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Remastered Opeth Records

Discussion in 'Opeth (Archived)' started by vvoiceofthesoul, Dec 27, 2008.

  1. vvoiceofthesoul

    vvoiceofthesoul New Metal Member

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    I just picked up the MAYH reissue and i'm a bit curious if the other releases have been remastered when they were re-released. please share reports on how the remasters are like. was really considering getting the candlelight box. but then again. vinyl fukking rules.
     
  2. Silhouette_01

    Silhouette_01 Member

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    i got the orchid, MAYH, damanation, BWP re issues there great there all on 180g vinyl and sound amazing im not sure if they were all totally remastered id assume so but i havent heard many of the original vinyl releases to compare them to
     
  3. Cyrosis

    Cyrosis Member

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    Remastering doesn't do anything really, remixing is what really can improve, or change the sound of an album. Remastering is simply taking the already mixed, and saved files, pretty much the same ones you have access to on the CD, and doing simple things like EQ, compression, and stereo imaging to them. I don't think many remasters are worth re-buying the disc, because some simple EQ work on yer home setup to your liking will probably give you similar results.
     
  4. vvoiceofthesoul

    vvoiceofthesoul New Metal Member

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    you mean like the 5.1 mixes?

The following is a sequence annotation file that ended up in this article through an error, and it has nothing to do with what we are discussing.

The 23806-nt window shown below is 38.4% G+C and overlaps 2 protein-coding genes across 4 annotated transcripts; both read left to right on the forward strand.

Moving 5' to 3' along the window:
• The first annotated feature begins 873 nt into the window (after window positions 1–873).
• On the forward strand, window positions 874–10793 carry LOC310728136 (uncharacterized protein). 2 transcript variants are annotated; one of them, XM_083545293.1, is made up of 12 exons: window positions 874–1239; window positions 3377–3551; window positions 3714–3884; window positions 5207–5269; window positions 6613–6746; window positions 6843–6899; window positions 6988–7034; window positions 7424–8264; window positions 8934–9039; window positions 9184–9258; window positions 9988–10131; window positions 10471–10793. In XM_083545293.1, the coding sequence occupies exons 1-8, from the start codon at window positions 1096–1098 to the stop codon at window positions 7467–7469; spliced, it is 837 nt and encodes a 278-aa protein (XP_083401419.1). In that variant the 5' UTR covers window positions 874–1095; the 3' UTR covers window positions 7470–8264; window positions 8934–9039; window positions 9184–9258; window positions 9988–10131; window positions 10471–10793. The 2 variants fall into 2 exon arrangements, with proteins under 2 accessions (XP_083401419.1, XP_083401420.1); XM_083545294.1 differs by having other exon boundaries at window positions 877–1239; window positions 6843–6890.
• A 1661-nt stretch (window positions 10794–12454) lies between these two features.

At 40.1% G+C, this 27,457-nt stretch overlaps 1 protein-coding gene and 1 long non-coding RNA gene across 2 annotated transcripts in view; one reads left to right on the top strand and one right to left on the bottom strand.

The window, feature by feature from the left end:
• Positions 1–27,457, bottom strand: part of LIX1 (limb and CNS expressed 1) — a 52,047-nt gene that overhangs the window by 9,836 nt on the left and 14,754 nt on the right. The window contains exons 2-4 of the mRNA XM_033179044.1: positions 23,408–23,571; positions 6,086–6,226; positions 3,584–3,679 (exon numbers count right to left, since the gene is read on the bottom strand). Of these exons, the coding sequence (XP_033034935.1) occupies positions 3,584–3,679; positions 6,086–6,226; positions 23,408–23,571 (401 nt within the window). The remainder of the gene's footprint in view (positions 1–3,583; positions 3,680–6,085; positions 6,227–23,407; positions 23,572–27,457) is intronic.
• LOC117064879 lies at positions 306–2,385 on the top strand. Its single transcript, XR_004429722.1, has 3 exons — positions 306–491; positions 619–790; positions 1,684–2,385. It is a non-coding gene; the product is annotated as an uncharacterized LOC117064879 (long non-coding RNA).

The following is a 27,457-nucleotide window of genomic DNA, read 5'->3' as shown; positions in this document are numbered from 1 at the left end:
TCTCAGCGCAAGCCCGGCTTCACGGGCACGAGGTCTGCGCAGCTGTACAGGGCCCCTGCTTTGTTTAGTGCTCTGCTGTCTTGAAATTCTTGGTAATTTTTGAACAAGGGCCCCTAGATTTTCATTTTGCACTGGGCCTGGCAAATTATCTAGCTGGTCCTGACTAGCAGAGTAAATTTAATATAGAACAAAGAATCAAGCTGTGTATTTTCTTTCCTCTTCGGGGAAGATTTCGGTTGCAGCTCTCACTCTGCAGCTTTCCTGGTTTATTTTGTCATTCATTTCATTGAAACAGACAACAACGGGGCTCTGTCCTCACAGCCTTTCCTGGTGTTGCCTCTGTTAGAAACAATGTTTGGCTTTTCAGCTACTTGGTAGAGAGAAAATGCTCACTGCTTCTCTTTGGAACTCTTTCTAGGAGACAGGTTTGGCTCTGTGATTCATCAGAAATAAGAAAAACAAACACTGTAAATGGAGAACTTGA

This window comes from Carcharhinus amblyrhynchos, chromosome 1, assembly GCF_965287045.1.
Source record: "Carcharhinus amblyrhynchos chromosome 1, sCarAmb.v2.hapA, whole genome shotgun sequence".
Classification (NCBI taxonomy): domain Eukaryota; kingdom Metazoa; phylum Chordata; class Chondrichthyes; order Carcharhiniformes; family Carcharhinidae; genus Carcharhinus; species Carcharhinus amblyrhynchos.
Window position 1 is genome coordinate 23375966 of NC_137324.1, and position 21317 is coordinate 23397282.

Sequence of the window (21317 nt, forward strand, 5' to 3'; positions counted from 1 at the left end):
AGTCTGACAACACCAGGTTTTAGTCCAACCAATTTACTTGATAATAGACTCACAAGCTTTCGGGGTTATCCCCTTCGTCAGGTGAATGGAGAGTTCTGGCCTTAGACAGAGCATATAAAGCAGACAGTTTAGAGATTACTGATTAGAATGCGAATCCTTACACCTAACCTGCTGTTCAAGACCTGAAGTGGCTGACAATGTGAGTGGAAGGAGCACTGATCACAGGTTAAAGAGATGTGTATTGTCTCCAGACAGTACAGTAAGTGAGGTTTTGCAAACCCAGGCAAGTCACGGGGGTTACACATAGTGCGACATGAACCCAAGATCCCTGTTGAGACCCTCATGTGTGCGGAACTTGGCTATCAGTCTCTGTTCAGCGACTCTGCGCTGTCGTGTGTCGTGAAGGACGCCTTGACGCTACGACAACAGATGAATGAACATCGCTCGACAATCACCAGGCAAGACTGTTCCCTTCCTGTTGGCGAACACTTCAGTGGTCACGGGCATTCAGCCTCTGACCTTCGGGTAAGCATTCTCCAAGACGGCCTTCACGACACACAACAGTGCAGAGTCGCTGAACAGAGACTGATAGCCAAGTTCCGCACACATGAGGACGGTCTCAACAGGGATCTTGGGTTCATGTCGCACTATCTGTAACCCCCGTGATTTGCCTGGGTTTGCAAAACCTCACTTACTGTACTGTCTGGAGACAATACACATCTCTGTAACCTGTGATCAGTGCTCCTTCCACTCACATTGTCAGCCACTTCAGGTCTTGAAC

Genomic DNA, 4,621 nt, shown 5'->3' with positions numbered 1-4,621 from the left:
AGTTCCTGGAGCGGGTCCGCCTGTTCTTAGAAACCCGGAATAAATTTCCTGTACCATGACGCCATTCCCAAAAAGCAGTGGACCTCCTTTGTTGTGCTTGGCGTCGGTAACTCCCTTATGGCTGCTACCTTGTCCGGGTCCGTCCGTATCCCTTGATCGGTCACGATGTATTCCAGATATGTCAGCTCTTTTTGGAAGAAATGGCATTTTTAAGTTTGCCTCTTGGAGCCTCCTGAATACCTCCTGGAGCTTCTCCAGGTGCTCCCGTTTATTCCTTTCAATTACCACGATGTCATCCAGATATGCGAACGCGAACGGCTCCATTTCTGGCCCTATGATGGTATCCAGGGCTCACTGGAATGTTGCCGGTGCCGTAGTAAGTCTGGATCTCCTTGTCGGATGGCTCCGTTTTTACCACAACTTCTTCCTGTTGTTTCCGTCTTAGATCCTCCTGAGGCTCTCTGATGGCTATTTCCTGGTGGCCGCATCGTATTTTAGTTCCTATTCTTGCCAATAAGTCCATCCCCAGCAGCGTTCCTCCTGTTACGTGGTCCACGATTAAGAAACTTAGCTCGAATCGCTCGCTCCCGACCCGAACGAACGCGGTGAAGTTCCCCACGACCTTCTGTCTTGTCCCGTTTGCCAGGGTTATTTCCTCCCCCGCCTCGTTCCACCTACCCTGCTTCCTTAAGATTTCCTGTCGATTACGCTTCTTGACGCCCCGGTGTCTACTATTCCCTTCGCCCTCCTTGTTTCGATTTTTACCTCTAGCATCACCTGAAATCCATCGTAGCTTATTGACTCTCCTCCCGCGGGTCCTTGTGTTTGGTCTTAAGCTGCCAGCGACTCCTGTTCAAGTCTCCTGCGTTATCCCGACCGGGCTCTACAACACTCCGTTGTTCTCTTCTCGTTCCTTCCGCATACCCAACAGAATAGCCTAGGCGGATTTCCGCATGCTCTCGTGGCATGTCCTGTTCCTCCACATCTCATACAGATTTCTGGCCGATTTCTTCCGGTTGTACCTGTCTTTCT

always thought they were the same.
    now i found a great prospect.
    the CD/DVD 5.1 Watershed .
     
  5. hensum

    hensum New Metal Member

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    Sometimes the vinyl masters sounds different than the cd-masters due to the fact that vinyls get worn and their sound changes over time. Usually they master the vinyls to get a nice sound after a couple of plays.
     
  6. Pigeon

    Pigeon New Metal Member

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    It depends if the recording was analogue (tape) or digital (hard disk). For analogue recordings many audiophiles prefer the sound of vinyl because it is the original audio signal (ie no analogue to digital conversion has taken place). Also less compression is possible with vinyl because of the limitations of the format. Whether this is a good thing or not is a matter of opinion, but less compression means more dynamic range, which tends to sound better on high class audio equipment.
    Not sure what type of recordings Opeth use, all the post MAYH records have been digital recordings anyway I think...
     
  7. pyr0rrzzz

    pyr0rrzzz but still so precious...

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    As far as I know none of the re-releases were remastered besides the CD which is included in the Still Life 5.1 re-issue
     
  8. Albert R

    Albert R Yorkshire

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    I didn't think the stereo CD on the Still Life reissue was remastered.
     
  9. Cyrosis

    Cyrosis Member

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    The difference between the two is almost nothing anyway, so if you are going to listen to the music in stereo, go for the CD version, as it is still in lossless 16bit, opposed to the version on the DVD, which uses lossy compression. IMO
     
  10. hst

    hst New Metal Member

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    It was, and has been compressed quite a bit; I prefer the old CD.
    The Back on Black vinyl reissues of the first 3 albums sound really bad, EQ'd way too bright. Original CDs don't sound like that. :/
     
  11. ZeDzEdZeD

    ZeDzEdZeD dispassion player

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    I can confirm that latest BWP and Deliverance vinyl reissues sucks ass... they sound worse than 128 kbit mp3... And I have decent vinyl equipment (AT33PTG stylus, modded Pro-Ject, Phono Box SE etc...)
    blue MAYH vinyl sounds like CD and first pressing of Damnation is best new LP I ever owned... much better than CD.

    I remember someone sayng that BWP was recorder on analog tape... well... the new vinyl sounds like "remastered" very bad mp3.... nothing like analog audio
     

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